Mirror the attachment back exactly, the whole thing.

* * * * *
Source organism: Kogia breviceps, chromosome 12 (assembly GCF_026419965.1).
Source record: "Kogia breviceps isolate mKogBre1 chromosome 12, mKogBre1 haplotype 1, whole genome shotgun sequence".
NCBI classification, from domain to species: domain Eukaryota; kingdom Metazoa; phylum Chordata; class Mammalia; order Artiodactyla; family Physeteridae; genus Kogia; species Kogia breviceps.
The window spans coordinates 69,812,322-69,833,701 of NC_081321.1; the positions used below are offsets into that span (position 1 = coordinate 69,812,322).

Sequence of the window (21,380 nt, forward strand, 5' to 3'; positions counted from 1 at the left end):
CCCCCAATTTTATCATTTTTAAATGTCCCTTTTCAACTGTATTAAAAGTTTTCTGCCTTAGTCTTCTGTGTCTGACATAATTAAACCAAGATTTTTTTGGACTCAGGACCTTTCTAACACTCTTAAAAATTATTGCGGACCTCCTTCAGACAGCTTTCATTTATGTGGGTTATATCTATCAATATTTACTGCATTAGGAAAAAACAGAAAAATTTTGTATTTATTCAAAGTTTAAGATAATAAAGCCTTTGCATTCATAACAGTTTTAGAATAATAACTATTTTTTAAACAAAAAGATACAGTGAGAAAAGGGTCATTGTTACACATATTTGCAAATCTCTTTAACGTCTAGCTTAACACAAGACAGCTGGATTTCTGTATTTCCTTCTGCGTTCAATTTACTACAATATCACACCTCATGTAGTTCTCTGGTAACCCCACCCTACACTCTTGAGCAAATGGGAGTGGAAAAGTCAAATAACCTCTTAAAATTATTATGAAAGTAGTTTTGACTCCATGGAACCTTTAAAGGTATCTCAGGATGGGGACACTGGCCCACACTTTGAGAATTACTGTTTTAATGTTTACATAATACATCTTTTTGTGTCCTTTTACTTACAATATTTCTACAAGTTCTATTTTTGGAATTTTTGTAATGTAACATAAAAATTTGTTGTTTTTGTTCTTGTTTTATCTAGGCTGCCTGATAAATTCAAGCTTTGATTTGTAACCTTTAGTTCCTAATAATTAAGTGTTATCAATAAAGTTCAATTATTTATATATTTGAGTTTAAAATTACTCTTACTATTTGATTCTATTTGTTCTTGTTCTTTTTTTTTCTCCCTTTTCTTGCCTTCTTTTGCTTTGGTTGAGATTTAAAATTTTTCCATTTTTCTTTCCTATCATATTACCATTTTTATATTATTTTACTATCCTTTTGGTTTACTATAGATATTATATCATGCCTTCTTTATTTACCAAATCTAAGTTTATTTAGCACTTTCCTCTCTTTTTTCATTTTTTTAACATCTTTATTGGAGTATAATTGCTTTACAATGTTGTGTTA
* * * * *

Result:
Source organism: Kogia breviceps, chromosome 12 (assembly GCF_026419965.1).
Source record: "Kogia breviceps isolate mKogBre1 chromosome 12, mKogBre1 haplotype 1, whole genome shotgun sequence".
NCBI classification, from domain to species: domain Eukaryota; kingdom Metazoa; phylum Chordata; class Mammalia; order Artiodactyla; family Physeteridae; genus Kogia; species Kogia breviceps.
The window spans coordinates 69,812,322-69,833,701 of NC_081321.1; the positions used below are offsets into that span (position 1 = coordinate 69,812,322).

Sequence of the window (21,380 nt, forward strand, 5' to 3'; positions counted from 1 at the left end):
CCCCCAATTTTATCATTTTTAAATGTCCCTTTTCAACTGTATTAAAAGTTTTCTGCCTTAGTCTTCTGTGTCTGACATAATTAAACCAAGATTTTTTTGGACTCAGGACCTTTCTAACACTCTTAAAAATTATTGCGGACCTCCTTCAGACAGCTTTCATTTATGTGGGTTATATCTATCAATATTTACTGCATTAGGAAAAAACAGAAAAATTTTGTATTTATTCAAAGTTTAAGATAATAAAGCCTTTGCATTCATAACAGTTTTAGAATAATAACTATTTTTTAAACAAAAAGATACAGTGAGAAAAGGGTCATTGTTACACATATTTGCAAATCTCTTTAACGTCTAGCTTAACACAAGACAGCTGGATTTCTGTATTTCCTTCTGCGTTCAATTTACTACAATATCACACCTCATGTAGTTCTCTGGTAACCCCACCCTACACTCTTGAGCAAATGGGAGTGGAAAAGTCAAATAACCTCTTAAAATTATTATGAAAGTAGTTTTGACTCCATGGAACCTTTAAAGGTATCTCAGGATGGGGACACTGGCCCACACTTTGAGAATTACTGTTTTAATGTTTACATAATACATCTTTTTGTGTCCTTTTACTTACAATATTTCTACAAGTTCTATTTTTGGAATTTTTGTAATGTAACATAAAAATTTGTTGTTTTTGTTCTTGTTTTATCTAGGCTGCCTGATAAATTCAAGCTTTGATTTGTAACCTTTAGTTCCTAATAATTAAGTGTTATCAATAAAGTTCAATTATTTATATATTTGAGTTTAAAATTACTCTTACTATTTGATTCTATTTGTTCTTGTTCTTTTTTTTTCTCCCTTTTCTTGCCTTCTTTTGCTTTGGTTGAGATTTAAAATTTTTCCATTTTTCTTTCCTATCATATTACCATTTTTATATTATTTTACTATCCTTTTGGTTTACTATAGATATTATATCATGCCTTCTTTATTTACCAAATCTAAGTTTATTTAGCACTTTCCTCTCTTTTTTCATTTTTTTAACATCTTTATTGGAGTATAATTGCTTTACAATGTTGTGTTA